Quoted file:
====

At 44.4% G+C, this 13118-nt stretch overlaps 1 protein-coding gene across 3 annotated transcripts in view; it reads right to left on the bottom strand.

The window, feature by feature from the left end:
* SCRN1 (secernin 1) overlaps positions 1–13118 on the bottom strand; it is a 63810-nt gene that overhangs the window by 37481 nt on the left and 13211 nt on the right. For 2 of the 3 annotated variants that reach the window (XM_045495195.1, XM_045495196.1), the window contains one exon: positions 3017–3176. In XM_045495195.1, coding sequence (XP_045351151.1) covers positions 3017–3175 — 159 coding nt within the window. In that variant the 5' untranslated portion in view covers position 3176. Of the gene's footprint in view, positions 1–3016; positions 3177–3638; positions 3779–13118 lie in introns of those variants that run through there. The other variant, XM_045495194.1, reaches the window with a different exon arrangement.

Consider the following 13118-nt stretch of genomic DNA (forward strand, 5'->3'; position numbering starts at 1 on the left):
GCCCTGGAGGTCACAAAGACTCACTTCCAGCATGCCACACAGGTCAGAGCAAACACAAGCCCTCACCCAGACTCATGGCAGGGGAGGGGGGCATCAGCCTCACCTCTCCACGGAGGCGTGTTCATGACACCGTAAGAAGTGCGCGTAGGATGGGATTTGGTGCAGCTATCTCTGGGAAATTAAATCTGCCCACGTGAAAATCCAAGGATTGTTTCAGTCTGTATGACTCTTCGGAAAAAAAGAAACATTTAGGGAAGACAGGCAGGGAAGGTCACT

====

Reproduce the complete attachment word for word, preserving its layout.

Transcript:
At 44.4% G+C, this 13118-nt stretch overlaps 1 protein-coding gene across 3 annotated transcripts in view; it reads right to left on the bottom strand.

The window, feature by feature from the left end:
* SCRN1 (secernin 1) overlaps positions 1–13118 on the bottom strand; it is a 63810-nt gene that overhangs the window by 37481 nt on the left and 13211 nt on the right. For 2 of the 3 annotated variants that reach the window (XM_045495195.1, XM_045495196.1), the window contains one exon: positions 3017–3176. In XM_045495195.1, coding sequence (XP_045351151.1) covers positions 3017–3175 — 159 coding nt within the window. In that variant the 5' untranslated portion in view covers position 3176. Of the gene's footprint in view, positions 1–3016; positions 3177–3638; positions 3779–13118 lie in introns of those variants that run through there. The other variant, XM_045495194.1, reaches the window with a different exon arrangement.

Consider the following 13118-nt stretch of genomic DNA (forward strand, 5'->3'; position numbering starts at 1 on the left):
GCCCTGGAGGTCACAAAGACTCACTTCCAGCATGCCACACAGGTCAGAGCAAACACAAGCCCTCACCCAGACTCATGGCAGGGGAGGGGGGCATCAGCCTCACCTCTCCACGGAGGCGTGTTCATGACACCGTAAGAAGTGCGCGTAGGATGGGATTTGGTGCAGCTATCTCTGGGAAATTAAATCTGCCCACGTGAAAATCCAAGGATTGTTTCAGTCTGTATGACTCTTCGGAAAAAAAGAAACATTTAGGGAAGACAGGCAGGGAAGGTCACT